Bread and butter: Why addressing poverty should matter to social workers

 

In this guest blog, Dr Louise Hill, Policy Lead for CELCIS, discusses the extent of child poverty in Scotland and argues that reducing poverty should be part of everyday social work practice.

Last month Professor Philip Alston, United Nations Special Rapporteur on extreme poverty and human rights, released his final report on the UK. It was damning of what he sees as a UK Government that refuses to acknowledge the impact of social policy that has led to poverty for millions of British people.

Often framed under the guise of austerity, Professor Alston argues this is the wrong direction as ‘the evidence points to the conclusion that the driving force has not been economic but rather a commitment to achieving radical social re-engineering’.

The greatest misery has fallen upon the working poor, single mothers, people with disabilities and ‘millions of children who are being locked into a cycle of poverty from which most will have great difficulty escaping’. And so, he concluded, poverty is a political choice for the UK and “the situation demands a new vision that embodies British compassion and places social rights and economic security front and centre.”

The situation in Scotland

In Scotland, there is a hope to do things differently as the Scottish Government try to mitigate against UK benefit policies. The new Social Security Scotland agency has dignity, respect and support at its heart to deliver recently devolved benefits. The Fairer Scotland Action Plan (2016) has an ambition to ‘change deep-seated, integrational deprivation, poverty and inequalities’ and states that ‘one of the key ways we will do this is by eradicating child poverty’.

Rather than renege on the child poverty targets as the UK Government has done, the Child Poverty (Scotland) Act 2017 sets out ambitious targets to reduce child poverty by 2030. The challenge though is immense; the JRF study Poverty in Scotland 2018 highlights close to one in four children live in poverty. The Scottish Government’s Every Child, Every Chance: The tackling child poverty delivery plan 2018-22 estimates that 38% of children will be in relative poverty by 2030 if actions are not taken and this is primarily due to UK benefit freeze and the two-child limit on tax credits.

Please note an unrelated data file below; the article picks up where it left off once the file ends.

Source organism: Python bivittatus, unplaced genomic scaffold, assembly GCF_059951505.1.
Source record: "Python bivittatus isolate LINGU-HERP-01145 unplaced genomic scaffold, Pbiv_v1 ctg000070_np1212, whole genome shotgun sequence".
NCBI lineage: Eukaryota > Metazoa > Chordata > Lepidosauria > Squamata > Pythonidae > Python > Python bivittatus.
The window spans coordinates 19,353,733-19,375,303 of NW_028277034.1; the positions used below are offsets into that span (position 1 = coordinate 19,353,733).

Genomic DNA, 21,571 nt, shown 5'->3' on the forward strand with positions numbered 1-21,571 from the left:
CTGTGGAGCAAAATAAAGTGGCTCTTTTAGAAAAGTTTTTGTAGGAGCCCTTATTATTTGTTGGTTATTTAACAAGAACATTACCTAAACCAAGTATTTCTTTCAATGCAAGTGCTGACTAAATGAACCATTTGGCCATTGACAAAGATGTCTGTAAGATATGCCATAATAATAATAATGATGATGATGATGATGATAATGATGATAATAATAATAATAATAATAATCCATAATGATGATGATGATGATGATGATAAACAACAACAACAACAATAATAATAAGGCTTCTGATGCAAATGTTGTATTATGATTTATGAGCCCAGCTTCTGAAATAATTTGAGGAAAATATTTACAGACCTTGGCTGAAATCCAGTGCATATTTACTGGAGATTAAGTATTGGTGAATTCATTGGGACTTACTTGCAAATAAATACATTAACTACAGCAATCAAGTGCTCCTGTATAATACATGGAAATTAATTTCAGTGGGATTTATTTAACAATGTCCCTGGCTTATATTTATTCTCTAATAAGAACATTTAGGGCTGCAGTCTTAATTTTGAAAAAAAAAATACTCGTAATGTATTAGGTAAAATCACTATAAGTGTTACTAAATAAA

In March 2019, the Resolution Foundation published Wrong Direction: Can Scotland hit its child poverty targets? highlighting the scale of the challenge facing Scotland with relative poverty for children predicted to rise. The report argues for ‘warm words’ to be translated into meaning, action and funding; for example, in reducing child poverty through the new Income Supplement providing it is ‘sufficiently ambitious and adequately resourced’ (to be introduced in 2022).

Living with poverty

At a time when public services are so vital for families and communities, there continues to be cuts to the essential public funds that seriously impact on their ability to provide services. As Professor Alston reflects, ‘I was told time and again about important public services being pared down, the loss of institutions that would have previously protected vulnerable people, social care services that are at breaking point, and local government and devolved administrations stretched far too thin’.

Living with poverty can make family life very hard. Parenting can be stressful and, without financial resources, it can feel like an uphill struggle. When poverty is combined with poor mental health, domestic abuse, drug and alcohol problems, trauma from your own childhood and/or learning disabilities, then the ability to hold a family together can feel almost impossible.

It is not a surprising finding of a recent study that children in the most deprived 10% of small neighbourhoods in Scotland are nearly 20 times more likely to be ‘looked after’ or on the child protection register than children in the least deprived neighbourhoods. These are the results of the Child Welfare Inequalities Project, funded by the Nuffield Foundation (2015-2017), designed to quantify how unequal children’s chances are of being a looked after child or on a Child Protection Register across the four UK countries and what factors underpin these inequalities.

What was surprising in the study was how poverty was often the ‘elephant in the room’ with social workers and was rarely being addressed when children were on Child Protection Registers or being taken into care. Professor Paul Bywaters who led the study argues ‘it is time to pay serious attention to the impact of poverty and inequality on children’s chances of experiencing child welfare interventions’.

The ‘bread and butter’ of social work

So has poverty become the ‘elephant in the room’ in social work practice? A roundtable organised by Children 1st, Social Work Scotland and CELCIS explored this question and many others, to debate this issue. Collectively there was a sharing of a history of social work tackling poverty as a social justice issue. This was directly with families, to raise their incomes (for example, using welfare rights officers), tackle debt and provide immediate practical assistance (such as getting the washing machine fixed).

It also involved work in the communities, where some of the structural inequalities were being challenged. This was all described as the ‘bread and butter’ of social work practice. For many, this was a by-gone time. But in light of this research and clear recognition that families wanted practical help, there was an acknowledgement that it was time again to ensure that reducing poverty should, and must, be part of everyday social work practice for children, their families, and our communities.